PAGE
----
What makes a good turn? - Page 2 - The Horse Forum
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post #11 of 14 Old 08-19-2008, 09:02 AM
Weanling
 
Join Date: Jun 2008
Location: Oswego Illinois
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good luck with your lesson-i love your questions and all the responses-it really helps me too-i am more a "feely" kind of person-i can read it all day but until I feel the horse do it I don't seem to catch on- then the light comes on-ahhhh that's what you mean-

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Kirsti Arndt is offline  
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post #12 of 14 Old 08-19-2008, 11:28 AM Thread Starter
Yearling
 
Join Date: Jun 2008
Location: South Wales
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Well, handily enough I did leg yielding with Darcy today ^^ With Charlie, you can kind of go on autopilot, but with Darcy you have to be much more aware of what you're doing. So knowing all this is really helpful because it stops me from accidentally telling him to do something other than what I want!

I only had half of the large outdoor arena, so I was leg yielding from the 3/4 line to the wall heading down the long side, which was 30m. At first he was pretending not to get the idea, but once I reinforced my leg with my seat he was zipping across! So I guess that answers the 'does Darcy listen to your bum' question.

I paid attention to his shoulders and they weren't bulging in either direction, and my instructor said the turns were fine. :) It's weird looking down; I don't normally do it at all apart from a glance for my diagonal. My seat was also much better than the last time she saw me ride (I haven't had a lesson with her in a few weeks) and my lower leg is better and aids are clearer. I don't confuse Darcy by, say, asking for a turn in one direction and squeezing with my leg to make him go the other way.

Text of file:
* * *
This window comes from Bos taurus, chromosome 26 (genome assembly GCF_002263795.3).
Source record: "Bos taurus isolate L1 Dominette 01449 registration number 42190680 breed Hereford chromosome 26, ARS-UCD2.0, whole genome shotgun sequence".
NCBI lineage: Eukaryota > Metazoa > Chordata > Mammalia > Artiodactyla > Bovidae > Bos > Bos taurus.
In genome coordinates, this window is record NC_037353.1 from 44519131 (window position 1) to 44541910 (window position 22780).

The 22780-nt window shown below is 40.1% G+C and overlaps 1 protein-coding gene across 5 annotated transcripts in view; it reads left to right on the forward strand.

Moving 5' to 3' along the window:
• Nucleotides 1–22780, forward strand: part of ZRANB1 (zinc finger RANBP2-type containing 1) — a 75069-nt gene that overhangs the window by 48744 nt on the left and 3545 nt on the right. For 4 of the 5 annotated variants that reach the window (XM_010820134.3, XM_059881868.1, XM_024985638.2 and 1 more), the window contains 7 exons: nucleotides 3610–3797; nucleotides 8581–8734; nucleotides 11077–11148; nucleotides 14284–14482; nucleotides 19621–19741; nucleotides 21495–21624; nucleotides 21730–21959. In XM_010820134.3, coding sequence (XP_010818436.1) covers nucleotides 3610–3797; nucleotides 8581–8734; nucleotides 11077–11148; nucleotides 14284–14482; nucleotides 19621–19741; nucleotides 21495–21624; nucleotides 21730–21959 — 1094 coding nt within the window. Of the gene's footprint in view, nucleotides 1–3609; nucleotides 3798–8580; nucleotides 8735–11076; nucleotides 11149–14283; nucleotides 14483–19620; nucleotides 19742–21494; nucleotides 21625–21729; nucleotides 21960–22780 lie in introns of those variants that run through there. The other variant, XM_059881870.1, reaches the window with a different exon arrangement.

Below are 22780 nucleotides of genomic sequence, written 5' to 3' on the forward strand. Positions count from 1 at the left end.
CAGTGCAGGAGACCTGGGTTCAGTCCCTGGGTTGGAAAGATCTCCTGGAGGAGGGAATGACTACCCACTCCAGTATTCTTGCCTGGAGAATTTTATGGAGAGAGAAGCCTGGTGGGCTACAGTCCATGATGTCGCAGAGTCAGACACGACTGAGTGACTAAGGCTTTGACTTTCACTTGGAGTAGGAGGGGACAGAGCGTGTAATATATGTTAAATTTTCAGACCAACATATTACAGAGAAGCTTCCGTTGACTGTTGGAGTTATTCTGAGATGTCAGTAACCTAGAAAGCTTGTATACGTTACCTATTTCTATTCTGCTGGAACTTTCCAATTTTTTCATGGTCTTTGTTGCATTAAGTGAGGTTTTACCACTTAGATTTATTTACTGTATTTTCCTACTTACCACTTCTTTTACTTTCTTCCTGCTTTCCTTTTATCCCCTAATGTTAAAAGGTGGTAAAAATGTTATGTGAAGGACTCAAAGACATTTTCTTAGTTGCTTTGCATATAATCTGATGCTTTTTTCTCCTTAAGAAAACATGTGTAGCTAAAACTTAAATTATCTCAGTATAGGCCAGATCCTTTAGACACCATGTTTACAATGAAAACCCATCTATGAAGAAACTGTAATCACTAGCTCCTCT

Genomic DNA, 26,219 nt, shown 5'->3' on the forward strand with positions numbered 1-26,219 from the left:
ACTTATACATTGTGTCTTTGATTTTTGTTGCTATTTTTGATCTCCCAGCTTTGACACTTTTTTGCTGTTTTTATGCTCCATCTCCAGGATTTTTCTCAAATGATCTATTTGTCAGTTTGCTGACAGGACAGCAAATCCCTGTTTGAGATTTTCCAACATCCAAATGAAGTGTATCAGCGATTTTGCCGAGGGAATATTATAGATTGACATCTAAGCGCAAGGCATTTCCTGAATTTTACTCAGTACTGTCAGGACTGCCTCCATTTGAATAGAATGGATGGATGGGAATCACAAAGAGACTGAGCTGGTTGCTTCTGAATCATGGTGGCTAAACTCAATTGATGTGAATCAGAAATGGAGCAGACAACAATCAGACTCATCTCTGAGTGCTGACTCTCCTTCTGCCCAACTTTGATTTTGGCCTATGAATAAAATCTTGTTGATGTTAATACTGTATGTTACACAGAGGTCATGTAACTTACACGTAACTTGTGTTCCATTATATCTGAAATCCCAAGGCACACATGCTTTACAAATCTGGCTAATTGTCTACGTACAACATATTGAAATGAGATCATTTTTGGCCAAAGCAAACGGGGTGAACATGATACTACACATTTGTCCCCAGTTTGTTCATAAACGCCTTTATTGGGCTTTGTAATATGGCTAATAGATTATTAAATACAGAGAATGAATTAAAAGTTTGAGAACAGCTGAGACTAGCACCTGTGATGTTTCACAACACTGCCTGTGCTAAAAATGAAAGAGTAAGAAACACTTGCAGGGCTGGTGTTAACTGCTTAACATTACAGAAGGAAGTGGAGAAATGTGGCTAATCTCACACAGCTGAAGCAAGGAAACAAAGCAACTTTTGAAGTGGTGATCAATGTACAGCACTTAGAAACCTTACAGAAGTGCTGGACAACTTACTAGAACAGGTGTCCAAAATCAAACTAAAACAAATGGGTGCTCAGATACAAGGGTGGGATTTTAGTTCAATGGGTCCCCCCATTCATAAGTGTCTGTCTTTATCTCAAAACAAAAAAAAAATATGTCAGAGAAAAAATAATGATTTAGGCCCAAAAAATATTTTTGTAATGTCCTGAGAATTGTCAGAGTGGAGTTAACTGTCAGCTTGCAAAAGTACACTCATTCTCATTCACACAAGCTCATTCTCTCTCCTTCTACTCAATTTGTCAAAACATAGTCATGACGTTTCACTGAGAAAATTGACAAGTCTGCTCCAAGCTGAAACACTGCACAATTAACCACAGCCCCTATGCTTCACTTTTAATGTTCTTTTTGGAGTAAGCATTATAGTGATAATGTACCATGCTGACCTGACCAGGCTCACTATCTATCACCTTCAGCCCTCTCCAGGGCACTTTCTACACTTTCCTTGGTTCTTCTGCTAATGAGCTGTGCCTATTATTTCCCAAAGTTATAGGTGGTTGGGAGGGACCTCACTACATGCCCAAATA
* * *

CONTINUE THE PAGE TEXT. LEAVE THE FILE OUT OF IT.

So all the info you've all given me is really helping out! Thank you! And I'm glad it's interesting for you too, Kirsti :)

If you believe everything you read, better not read.
Japanese Proverb
claireauriga is offline  
post #13 of 14 Old 08-19-2008, 12:43 PM
Foal
 
Join Date: Jul 2008
Location: Northern Illinois
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Quote:
Originally Posted by claireauriga
Just to check I've understood this (thank you so much for your help!) - inside leg on the girth asks him to bend around that leg, that's why I put my leg there in a turn. If I was asking him to bend around that leg and he was instead throwing his shoulder out, which is very naughty, stronger aids with that leg would tell him to behave, and if he didn't, flexing his neck to the inside means his shoulder can't bulge in unless he's some sort of dragon with a snakelike neck. And keeping the outside rein open allows him to get back into place
First of all, you're welcome!! I'm glad the lessons have gone well for you and it sounds like you're really improving! As far as your question goes, yes that is all correct. The only thing is that you should change the word I bolded ^ to "in," because if he's bulging his shoulder out, then the correction would be different from the one you described. You probably meant that, but just want to clear it up!
JillyBean is offline  
post #14 of 14 Old 08-21-2008, 01:59 PM Thread Starter
Yearling
 
Join Date: Jun 2008
Location: South Wales
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JillyBean, your advice helped me a lot today! I was riding a new horse, Maddie, who needs a much stronger contact - the difference I felt was huge! - and my instructor had me riding circles centred on X so I had no walls to help me! She was a very forward horse and paid a lot of attention to leg and contact. Riding the circles, I had to keep a strong inside leg and good contact on both reins to keep the shape of the circle. Coming out of canter she had a tendency to fall in, so my instructor had me watching her head: if she glanced to the outside her shoulder was falling in, so I had to correct with my inside rein. Because of everything you've explained to me, I was able to understand the way she was moving much better.

If you believe everything you read, better not read.
Japanese Proverb
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